We need to make sure we are transformed into the correct spaces.

  func modelRect(node: Node) -> CGRect {
    let inset = -Constant.nodeSize / (modelToView.a * 2)
    return CGRect(origin: node.position, size: .zero)
      .insetBy(dx: inset, dy: inset)
  }

We will continue the discussion next week.


2022.01.15

Converting Combine to async/await

Continuing the example from last week, Josh converted the Magic app over to use async/await instead of a combine publisher. We could then compare and contrast the strenths and weaknesses of each approach. async/await has a much more imperative feel. For example debounce is a combine publisher and works just by calling that and remembering to switching to the latest publisher. By contast, with async/await, you have to spell it out Task.sleep(nanoseconds:) and a Task.cancel at the right place.


2022.01.08

Happy New Year! It was a first meeting of the year lots of people turned out.

Proposal Discussion: any

This proposal was accepted yesterday. It is a fairly simple syntax change but perhaps paves the way for more advanced automatic type erasure.

Here is the acceptance announcement with modifications.

Discussion: Performance Predictability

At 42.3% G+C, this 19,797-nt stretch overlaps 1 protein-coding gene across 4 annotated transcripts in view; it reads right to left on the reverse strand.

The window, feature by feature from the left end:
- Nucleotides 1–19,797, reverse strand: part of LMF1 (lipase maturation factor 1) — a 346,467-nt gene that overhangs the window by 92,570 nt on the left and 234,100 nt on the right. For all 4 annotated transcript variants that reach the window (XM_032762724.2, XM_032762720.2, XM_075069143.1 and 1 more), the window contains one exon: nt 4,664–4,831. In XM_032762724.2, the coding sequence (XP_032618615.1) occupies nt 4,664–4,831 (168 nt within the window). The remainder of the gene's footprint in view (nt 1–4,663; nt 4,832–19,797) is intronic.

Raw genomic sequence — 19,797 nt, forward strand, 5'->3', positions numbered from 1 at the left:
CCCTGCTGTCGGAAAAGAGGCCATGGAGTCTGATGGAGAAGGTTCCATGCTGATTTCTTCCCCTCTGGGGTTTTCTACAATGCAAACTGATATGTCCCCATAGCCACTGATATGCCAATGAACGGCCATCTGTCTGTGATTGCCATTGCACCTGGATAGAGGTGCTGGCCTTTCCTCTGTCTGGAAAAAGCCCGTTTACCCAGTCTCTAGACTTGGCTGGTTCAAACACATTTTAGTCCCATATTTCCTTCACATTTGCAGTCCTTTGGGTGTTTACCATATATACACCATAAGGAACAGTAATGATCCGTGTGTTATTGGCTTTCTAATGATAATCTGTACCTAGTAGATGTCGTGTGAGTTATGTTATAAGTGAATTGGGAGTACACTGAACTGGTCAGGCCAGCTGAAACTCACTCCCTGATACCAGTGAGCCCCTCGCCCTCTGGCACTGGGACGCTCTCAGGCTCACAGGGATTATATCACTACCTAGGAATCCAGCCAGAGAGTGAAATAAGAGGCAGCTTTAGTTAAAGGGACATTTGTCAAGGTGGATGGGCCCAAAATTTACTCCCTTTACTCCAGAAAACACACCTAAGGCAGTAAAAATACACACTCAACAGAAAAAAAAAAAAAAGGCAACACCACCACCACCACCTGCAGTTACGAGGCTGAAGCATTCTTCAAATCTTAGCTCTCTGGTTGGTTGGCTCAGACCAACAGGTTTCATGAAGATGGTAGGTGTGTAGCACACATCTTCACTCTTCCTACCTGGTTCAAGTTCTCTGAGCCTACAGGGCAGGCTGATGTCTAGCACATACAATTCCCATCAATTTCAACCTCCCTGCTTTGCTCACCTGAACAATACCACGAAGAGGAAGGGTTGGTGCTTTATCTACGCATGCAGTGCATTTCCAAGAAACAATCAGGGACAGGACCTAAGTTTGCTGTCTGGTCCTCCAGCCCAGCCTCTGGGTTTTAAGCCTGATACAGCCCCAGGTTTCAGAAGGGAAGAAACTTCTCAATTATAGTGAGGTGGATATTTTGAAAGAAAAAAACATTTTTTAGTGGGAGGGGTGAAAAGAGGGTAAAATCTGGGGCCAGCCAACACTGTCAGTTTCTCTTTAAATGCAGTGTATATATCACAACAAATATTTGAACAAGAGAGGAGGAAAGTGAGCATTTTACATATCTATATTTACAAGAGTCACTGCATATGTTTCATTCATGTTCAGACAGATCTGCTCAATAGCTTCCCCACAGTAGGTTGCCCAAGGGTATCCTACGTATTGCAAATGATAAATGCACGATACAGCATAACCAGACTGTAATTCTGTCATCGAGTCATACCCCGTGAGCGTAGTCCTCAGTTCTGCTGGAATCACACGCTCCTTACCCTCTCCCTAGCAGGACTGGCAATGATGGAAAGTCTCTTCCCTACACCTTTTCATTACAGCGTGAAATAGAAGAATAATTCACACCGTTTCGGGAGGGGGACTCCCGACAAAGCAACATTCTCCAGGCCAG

Ray guided a summary discussion on Joe Groff's forum post about expected improvements to the ARC programming model and performance predictability. The original post is here: https://forums.swift.org/

The walk-through presentation PerformanceRoadmapPitchSummary.

Privacy and App Submission

When you are submitting an app, you need to worry about third party dependencies (such as analytics and crash reporters) that phone home. You need to include those privacy policies in your submission.

You might wish to check your app using a proxy such as Charles or proxyman. https://proxyman.io

Manu wrote a book about privacy for app developers https://link.springer.com/book/10.1007/978-1-4842-4291-9

Modern SwiftUI Magic

Josh revisited an old SwiftUI project (searching cards from the game Magic) from years ago and looked to modernize it. Some things we did:

  • Use AsyncImage removing an entire package dependency.
  • Use LazyVGrid inside a ScrollView instead of List
  • Use searchable view modifier (inside a NavigationView) instead of doing something custom.

These changes make the user interface look great on different size devices including iPads and Macs.

The original repo is here: https://github.com/joshuajhomann/Magic-Browser-SwiftUI

We looked at how the app uses Combine in the view model to map search terms to a publisher of Card types. Next week Josh will show how this can be updated to the new async/await world.